$113,000 108,000 97,000 67,000 52,000 50,000 41,000 33,000 25,000 2,000

In 2002, CVRF made substantial investments in the region by constructing two halibut plants, one in Hooper Bay and another in Kipnuk. The plan for 2003 is to build additional halibut plants in Mekoryuk and Toksook Bay, and to make significant improvements to the halibut plant in Tununak and the salmon and halibut processing facilities in Quinhagak. CVRF is also working on a design for a fisheries support center in Scammon Bay.

Pollock 90.69%

Other Flatfish 0.04% Atka Mackeral 0.05%

Pacific Cod 3.06% Sablefish 0.63% Crab 4.89% Crab Processing 0.64%

Consolidated Expenses as of December 31, 2002 Salmon, Halibut & Herring Operations 49.26%

General & Administration 18.63%

Program 32.12%

Percentage of Employees by Location CVRF Region & Neighboring Communities 93%

Other Alaskan 5%

Non-Alaskan 2%


CVRF BOARD OF DIRECTORS

Mr. Howard Amos President Mekoryuk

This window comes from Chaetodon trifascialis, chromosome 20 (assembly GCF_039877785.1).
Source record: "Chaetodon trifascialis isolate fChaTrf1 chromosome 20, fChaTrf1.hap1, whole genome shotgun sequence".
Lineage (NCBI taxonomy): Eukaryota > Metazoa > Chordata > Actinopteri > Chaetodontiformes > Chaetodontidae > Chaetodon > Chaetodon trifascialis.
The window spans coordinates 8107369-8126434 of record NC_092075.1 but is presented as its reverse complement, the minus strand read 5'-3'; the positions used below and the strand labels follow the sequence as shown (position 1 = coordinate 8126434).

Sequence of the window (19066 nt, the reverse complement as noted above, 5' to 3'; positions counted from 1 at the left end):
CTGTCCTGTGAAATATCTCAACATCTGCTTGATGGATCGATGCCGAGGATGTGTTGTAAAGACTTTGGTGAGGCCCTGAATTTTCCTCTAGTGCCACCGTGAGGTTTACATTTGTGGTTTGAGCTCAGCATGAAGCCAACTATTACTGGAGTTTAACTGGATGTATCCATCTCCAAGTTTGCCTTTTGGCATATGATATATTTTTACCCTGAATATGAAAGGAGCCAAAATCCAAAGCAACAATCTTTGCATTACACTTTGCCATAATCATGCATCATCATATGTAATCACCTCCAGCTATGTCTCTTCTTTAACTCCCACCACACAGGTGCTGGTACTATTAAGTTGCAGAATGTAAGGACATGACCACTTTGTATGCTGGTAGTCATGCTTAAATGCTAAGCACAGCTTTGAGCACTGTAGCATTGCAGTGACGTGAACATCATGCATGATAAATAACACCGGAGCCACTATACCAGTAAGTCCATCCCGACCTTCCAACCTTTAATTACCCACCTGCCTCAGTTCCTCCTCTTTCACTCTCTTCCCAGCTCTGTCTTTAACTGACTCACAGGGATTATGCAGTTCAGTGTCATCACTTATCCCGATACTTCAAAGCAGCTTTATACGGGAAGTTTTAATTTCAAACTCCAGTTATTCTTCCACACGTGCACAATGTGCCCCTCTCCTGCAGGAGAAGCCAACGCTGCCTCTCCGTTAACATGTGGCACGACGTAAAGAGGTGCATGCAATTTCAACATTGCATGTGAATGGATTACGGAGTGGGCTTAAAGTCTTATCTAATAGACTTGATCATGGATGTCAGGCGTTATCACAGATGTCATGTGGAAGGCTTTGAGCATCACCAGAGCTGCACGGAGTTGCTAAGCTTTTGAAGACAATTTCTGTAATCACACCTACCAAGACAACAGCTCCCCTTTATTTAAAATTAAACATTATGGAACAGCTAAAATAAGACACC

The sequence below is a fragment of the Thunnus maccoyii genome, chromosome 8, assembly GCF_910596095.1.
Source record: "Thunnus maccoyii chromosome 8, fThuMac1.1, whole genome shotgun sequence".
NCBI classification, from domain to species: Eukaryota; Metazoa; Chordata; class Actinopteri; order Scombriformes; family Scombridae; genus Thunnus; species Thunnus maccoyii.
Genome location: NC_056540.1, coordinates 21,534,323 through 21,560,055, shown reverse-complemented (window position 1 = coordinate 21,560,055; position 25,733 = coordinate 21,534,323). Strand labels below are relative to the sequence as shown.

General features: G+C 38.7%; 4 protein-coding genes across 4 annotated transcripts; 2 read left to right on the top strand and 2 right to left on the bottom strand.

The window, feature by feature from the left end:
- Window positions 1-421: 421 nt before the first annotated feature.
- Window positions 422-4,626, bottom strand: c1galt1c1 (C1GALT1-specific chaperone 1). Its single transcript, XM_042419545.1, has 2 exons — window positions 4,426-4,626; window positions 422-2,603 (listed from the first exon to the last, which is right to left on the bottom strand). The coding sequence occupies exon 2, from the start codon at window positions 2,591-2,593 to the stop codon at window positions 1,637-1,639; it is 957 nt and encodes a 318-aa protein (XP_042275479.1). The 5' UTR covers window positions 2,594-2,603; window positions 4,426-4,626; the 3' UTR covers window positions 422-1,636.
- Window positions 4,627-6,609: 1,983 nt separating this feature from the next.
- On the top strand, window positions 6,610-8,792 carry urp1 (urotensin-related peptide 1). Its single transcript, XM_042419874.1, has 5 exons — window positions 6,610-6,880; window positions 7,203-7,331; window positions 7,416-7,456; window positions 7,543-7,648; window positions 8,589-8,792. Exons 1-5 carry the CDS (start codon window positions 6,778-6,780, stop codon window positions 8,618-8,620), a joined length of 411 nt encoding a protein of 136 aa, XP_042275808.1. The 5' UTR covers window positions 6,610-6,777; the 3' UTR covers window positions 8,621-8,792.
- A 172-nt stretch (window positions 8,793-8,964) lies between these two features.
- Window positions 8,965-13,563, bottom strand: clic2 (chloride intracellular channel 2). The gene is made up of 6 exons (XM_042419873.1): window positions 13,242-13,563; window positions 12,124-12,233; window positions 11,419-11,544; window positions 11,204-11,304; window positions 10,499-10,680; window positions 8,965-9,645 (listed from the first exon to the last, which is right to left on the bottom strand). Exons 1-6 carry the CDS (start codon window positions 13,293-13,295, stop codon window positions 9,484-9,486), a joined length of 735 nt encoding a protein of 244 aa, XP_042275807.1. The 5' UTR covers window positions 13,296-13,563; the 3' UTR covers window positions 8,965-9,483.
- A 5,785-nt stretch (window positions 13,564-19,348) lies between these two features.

Mr. Simeon John Vice President Toksook Bay

Mr. Johnny Hawk Eek

Mr. John Pingayak Chevak

Mr. Tim Samson Treasurer Kipnuk

Ms. Helen Kaganak Secretary Napaskiak

Mr. Jack Stewart Goodnews Bay

Mr. Peter John Newtok

Mr. Wassilie Bavilla At Large Executive Board Quinhagak

Mr. Paul Tulik At Large Executive Board Nightmute

Mr. Henry Williams Platinum

Mr. John Erik Chefornak

24

Mr. Oscar Evon At Large Executive Board Kwigillingok

Mr. Ralph Kiunya Kongiganak


CVRF BOARD OF DIRECTORS

C V R F S TA F F

Mr. Morgen Crow Executive Director

Ms. Selma Davis 4-Site Coordinator

Mr. Matt Tisher Finance Director

Mr. Joe Hall Senior Accountant

Ms. Angie Pinnsoneault Controller

Ms. Jenny Keonig General Accountant

Mr. Robert Williams Business Development Director

Ms. Catherine Jumbo Payroll Clerk

Mr. Ruichi “Rudy” Tsukada Business Development Specialist

Ms. Cheryl Dahl AP Clerk

Ms. Lynn Wallona Business Development Administrator

Ms. Sandra Guest Accounting Clerk

Mr. Neil Rodriguez Business Development Specialist

Ms. Verla Mojin Employment Coordinator

Mr. Gabriel Olick Tuntutuliak

Mr. Aloysius Aguchak, Sr. Scammon Bay

Mr. Andy Charlie, Tununak

Mr. Frank Berezkin Napaskiak

Mr. Eric Olson, Sr. Hooper Bay

Mr. Nicholas Paul Napakiak

26

Mr. David Bill, Sr. Honorary Board Member Toksook Bay


C V R F S TA F F COMMUNITY LIASIONS HOOPER BAY Mr. Bernard Murran Ms. Janet George Administrative Assistant

Ms. Haidee Canete Finance Secretary

MEKORYUK Ms. Mona David TOKSOOK BAY Ms. Vanessa Lincoln

Mr. Casey Weber Expeditor

CHEVAK Ms. Charlotte Nayagak

QUINHAGAK Mr. Kelly Welch Salmon Operations Manager